let me tell you something else. i have taken multiple quizzes on spiritual gifts, and my two highest ranked, always, are teaching and discernment.

you know where those gifts work well? pastorship.

not that i have really ever wanted to be a pastor.

but i would be remiss if i didn’t tell you a quick story about a girl who went a christian camp in southern ohio, where they hold competitions for best (short) sermon and best sunday school lesson. & that girl sat in the bowling alley where these competitions were held, even though she never entered herself, watching her friends give sunday school lessons, knowing the boys were waiting to give their sermons. and she reflected sadly that she was never going to be able to give anyone a sermon, for a competition or otherwise, because she was a girl. she didn’t want to teach bible stories; she wanted to dig deeper, into the theology, into the mystery.

but southern baptist sunday school teachers don’t do that, so she couldn’t either.

i’ll be honest: i don’t know how i feel about women pastoring. i am realizing, the older i get, how deeply my southern baptist sensibilities go, how difficult is to tear away from some of them. & i will have to do far more research before i agree to anything about women in high leadership positions in the church, but i do have to say this: being a woman has never stopped me from doing anything to which God called me, and i am not going to tell any other woman that their sex should stop them from doing anything to which God has called them, either.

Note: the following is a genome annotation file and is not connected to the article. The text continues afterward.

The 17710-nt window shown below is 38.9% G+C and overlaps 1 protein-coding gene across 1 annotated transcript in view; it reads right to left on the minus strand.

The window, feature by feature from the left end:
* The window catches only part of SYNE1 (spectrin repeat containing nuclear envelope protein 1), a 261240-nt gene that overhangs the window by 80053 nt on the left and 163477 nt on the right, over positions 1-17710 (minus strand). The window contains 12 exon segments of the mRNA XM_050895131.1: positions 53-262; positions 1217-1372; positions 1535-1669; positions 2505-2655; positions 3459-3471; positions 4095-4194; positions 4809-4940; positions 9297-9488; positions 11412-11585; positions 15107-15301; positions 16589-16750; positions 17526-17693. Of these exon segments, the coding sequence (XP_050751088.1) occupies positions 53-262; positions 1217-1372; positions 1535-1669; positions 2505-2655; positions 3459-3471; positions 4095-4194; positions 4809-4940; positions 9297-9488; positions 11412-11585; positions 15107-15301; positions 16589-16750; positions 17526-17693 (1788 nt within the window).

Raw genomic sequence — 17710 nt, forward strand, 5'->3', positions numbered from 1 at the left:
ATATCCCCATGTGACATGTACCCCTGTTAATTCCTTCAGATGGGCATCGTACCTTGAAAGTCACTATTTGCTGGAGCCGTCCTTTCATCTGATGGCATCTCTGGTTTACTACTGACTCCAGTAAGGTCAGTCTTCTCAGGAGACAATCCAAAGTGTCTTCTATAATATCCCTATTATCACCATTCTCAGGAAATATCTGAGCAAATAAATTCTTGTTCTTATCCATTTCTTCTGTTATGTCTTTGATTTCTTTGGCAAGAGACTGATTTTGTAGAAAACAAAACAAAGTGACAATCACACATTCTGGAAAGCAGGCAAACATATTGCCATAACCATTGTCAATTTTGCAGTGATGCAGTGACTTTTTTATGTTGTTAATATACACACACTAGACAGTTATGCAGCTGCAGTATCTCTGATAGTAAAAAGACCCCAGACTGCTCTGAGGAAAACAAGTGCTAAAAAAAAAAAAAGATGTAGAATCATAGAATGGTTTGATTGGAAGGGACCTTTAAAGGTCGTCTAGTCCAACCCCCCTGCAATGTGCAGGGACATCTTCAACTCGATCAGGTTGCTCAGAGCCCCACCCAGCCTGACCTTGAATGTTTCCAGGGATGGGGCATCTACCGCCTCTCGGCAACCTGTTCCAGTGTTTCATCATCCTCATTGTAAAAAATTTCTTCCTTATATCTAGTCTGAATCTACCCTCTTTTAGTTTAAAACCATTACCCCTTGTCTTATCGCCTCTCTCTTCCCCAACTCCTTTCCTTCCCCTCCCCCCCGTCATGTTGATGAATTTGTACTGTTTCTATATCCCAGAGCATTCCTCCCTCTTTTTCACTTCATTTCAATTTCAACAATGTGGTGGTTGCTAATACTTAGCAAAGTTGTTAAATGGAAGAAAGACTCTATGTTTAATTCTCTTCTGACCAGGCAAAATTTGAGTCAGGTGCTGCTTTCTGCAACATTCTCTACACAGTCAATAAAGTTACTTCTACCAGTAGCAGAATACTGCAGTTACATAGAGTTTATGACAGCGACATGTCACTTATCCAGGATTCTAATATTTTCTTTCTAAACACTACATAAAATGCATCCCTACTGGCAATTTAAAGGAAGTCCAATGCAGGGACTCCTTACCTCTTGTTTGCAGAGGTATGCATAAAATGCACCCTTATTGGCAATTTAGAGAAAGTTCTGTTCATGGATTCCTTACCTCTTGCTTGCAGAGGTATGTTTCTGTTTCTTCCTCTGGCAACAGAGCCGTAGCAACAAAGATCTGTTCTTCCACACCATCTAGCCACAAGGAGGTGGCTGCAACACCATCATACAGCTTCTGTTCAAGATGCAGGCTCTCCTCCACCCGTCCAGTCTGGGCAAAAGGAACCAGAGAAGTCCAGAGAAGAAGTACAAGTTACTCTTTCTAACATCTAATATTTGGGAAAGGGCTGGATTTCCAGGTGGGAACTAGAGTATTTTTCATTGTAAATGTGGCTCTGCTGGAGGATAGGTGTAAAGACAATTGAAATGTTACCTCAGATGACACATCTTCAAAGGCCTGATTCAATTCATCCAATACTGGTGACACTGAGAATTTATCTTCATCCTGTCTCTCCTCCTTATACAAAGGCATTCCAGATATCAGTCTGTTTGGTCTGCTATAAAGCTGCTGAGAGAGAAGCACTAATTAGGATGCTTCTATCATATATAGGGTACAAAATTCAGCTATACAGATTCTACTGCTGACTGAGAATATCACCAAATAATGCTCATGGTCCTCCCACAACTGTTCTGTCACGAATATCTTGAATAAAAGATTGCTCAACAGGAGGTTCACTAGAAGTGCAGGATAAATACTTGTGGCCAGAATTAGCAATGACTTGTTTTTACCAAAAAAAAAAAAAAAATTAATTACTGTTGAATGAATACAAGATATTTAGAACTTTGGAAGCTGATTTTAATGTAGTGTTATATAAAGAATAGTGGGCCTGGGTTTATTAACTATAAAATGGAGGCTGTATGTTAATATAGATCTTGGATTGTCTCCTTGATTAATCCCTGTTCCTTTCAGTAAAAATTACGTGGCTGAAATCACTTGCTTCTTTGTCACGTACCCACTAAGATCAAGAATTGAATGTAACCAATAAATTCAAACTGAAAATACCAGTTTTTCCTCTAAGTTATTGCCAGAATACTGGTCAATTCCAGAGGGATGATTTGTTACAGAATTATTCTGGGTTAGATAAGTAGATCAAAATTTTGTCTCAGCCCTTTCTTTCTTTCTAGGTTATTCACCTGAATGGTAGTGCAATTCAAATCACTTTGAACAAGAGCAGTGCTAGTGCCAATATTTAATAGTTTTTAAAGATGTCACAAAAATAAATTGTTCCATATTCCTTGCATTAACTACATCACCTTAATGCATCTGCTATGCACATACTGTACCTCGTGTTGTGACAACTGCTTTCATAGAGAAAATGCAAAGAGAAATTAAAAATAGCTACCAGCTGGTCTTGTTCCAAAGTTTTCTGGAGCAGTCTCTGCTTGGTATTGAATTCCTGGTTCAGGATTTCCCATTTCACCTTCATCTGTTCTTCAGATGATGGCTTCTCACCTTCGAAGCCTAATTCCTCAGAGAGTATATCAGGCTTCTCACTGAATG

in that vein, i know this, too: i have maintained for a while now that the church generally doesn’t know what to do with singles, but i think it sometimes just doesn’t know what to do with women in general.

and i get that the church is made of imperfect people, so it’s not going to be perfect this side of heaven. and i get, too, and believe firmly that the community of believers we call church is part of God’s plan, and i believe strongly that He’s working through it powerfully.

so let me tell you the only thing i know right now about being a woman amidst this debate: do what God has called you to do in His strength and with His grace. “if your gift is prophesying, then prophesy in accordance with your faith; if it is serving, then serve; if it is teaching, then teach; if it is to encourage, then give encouragement; if it is giving, then give generously; if it is to lead, do it diligently; if it is to show mercy, do it cheerfully” (romans 12:6-8). “there are different kinds of gifts, but the same Spirit distributes them” (1 corinthians 12:4).